Inclusion: History, Models, and Why It Matters

Inclusion: History, Models, and Why It Matters

Morgan Friedman
DOI: 10.4018/978-1-7998-4093-0.ch010
(Individual Chapters)
No Current Special Offers


This chapter discusses the origin of inclusion, which is based in schooling children with special needs. It reviews the history, research, frameworks, and models, and what is needed to for inclusion to work. The chapter then reviews what is necessary to move inclusion beyond the classroom and into the workforce. Finally, the chapter looks at inclusion with the lens of diversity and equity, and not just for people with disabilities. One cannot discuss inclusion for all individuals without first considering how inclusion got started for people with disabilities and what makes it successful. This chapter provides an overview on inclusion of people with special needs in education in order to understand how to best include all individuals throughout their lives.
Chapter Preview


This chapter begins with defining inclusion and its origin within special education followed by a brief review on the research in inclusion. The difference between inclusion and mainstreaming is discussed and the chapter continues with a framework on inclusion and current inclusion models in schools. A necessity for effective inclusion is presented followed by moving inclusion beyond the classroom. Finally, the chapter will end with viewing inclusion in the lens of diversity and equity.

Key Terms in this Chapter

Co-Teaching: Two teachers, typically a general education teacher and special education teacher, working together to teach one classroom.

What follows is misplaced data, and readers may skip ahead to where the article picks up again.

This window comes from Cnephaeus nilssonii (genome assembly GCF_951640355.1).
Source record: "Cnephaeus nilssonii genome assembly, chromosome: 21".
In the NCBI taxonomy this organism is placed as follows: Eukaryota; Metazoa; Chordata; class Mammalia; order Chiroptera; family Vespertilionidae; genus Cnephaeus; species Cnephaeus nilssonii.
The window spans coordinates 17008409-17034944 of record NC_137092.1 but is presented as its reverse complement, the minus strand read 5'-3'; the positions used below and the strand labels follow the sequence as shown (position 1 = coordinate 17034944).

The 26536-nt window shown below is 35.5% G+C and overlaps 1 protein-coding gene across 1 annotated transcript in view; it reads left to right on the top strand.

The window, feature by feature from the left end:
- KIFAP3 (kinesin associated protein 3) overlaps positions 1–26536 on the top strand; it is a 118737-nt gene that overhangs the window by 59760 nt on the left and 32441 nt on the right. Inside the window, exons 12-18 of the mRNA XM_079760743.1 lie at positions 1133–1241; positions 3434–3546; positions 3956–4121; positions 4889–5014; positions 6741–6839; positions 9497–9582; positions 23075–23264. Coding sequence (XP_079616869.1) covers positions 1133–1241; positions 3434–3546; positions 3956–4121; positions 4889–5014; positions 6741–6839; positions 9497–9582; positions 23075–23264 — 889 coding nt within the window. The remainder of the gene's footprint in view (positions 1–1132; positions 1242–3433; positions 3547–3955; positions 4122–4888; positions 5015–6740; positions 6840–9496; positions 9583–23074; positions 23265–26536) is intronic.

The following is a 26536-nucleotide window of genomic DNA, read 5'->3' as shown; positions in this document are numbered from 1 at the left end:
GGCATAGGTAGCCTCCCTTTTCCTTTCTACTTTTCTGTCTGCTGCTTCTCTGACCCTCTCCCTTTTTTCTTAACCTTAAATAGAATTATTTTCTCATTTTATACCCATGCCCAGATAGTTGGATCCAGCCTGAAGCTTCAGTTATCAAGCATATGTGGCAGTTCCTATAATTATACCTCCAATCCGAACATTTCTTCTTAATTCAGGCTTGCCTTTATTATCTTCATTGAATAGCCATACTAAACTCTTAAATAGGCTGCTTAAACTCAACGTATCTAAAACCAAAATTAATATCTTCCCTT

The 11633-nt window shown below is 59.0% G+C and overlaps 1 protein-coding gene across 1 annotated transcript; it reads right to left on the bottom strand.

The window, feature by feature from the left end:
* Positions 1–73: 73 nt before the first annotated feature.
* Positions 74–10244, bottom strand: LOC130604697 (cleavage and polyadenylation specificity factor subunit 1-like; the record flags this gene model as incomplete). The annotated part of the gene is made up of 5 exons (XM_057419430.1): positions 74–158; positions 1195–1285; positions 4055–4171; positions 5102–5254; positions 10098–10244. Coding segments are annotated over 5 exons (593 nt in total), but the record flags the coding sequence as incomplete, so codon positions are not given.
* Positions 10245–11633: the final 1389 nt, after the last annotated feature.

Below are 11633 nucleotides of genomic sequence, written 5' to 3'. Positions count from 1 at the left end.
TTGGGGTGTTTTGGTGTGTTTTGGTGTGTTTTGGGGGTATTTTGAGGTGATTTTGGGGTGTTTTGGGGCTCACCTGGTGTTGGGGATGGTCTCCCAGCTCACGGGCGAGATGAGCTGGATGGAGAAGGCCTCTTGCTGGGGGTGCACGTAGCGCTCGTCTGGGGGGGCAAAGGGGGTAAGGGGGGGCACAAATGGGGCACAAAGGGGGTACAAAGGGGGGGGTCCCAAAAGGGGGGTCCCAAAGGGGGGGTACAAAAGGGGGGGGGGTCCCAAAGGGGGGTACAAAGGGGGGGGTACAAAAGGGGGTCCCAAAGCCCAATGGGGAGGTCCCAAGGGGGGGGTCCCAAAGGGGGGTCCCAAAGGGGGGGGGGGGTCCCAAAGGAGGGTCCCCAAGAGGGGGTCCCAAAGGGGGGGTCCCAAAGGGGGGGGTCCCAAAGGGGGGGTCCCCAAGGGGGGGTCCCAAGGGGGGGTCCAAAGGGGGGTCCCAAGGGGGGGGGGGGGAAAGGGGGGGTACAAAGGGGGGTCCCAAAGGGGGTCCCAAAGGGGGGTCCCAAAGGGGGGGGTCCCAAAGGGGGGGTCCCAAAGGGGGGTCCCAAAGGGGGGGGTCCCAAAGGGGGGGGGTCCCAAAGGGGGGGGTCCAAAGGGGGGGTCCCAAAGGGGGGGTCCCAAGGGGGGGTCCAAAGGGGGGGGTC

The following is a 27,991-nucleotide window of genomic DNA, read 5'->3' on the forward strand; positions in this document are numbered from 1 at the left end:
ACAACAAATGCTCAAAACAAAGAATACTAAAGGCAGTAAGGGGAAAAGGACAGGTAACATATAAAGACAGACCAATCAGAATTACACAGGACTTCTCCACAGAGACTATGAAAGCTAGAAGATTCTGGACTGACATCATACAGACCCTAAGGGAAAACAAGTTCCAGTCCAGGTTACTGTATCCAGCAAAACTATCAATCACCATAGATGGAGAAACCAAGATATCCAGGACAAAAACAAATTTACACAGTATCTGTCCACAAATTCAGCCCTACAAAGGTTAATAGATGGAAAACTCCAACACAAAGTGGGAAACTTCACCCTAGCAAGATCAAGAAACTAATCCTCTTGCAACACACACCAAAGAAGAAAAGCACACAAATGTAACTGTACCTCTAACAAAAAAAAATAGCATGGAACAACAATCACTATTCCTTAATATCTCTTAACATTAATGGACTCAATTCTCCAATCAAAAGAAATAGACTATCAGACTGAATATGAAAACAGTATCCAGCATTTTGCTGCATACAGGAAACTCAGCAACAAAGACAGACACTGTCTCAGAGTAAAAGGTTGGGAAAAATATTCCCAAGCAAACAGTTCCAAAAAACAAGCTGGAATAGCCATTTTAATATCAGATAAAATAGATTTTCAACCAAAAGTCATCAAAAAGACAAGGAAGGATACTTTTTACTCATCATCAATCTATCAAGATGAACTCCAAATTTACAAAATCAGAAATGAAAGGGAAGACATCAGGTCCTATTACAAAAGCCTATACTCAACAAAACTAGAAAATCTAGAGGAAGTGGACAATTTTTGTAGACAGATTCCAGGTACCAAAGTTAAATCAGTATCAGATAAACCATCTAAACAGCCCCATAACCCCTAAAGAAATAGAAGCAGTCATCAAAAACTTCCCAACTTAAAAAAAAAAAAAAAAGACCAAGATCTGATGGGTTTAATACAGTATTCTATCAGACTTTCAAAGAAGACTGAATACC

Inclusion: Students with disabilities being included in the general education classroom for at least some part of their day with appropriate supports.

Mainstreaming: Students with disabilities being educated in the general education classroom with no added supports.

Push-In Model of Inclusion: Students with disabilities receiving their special education services inside the general education classroom.

Disproportionality: Overrepresentation or underrepresentation of a group within a specific setting, given that group’s proportion in the total population.

Universal Design for Learning: A way of designing instruction to include all students, which involves providing multiple representations of content, multiple options for expression, and multiple options for engagement.

Pull-Out Model of Inclusion: Students with disabilities receiving their special education services outside the general education classroom.

Complete Chapter List

Search this Book: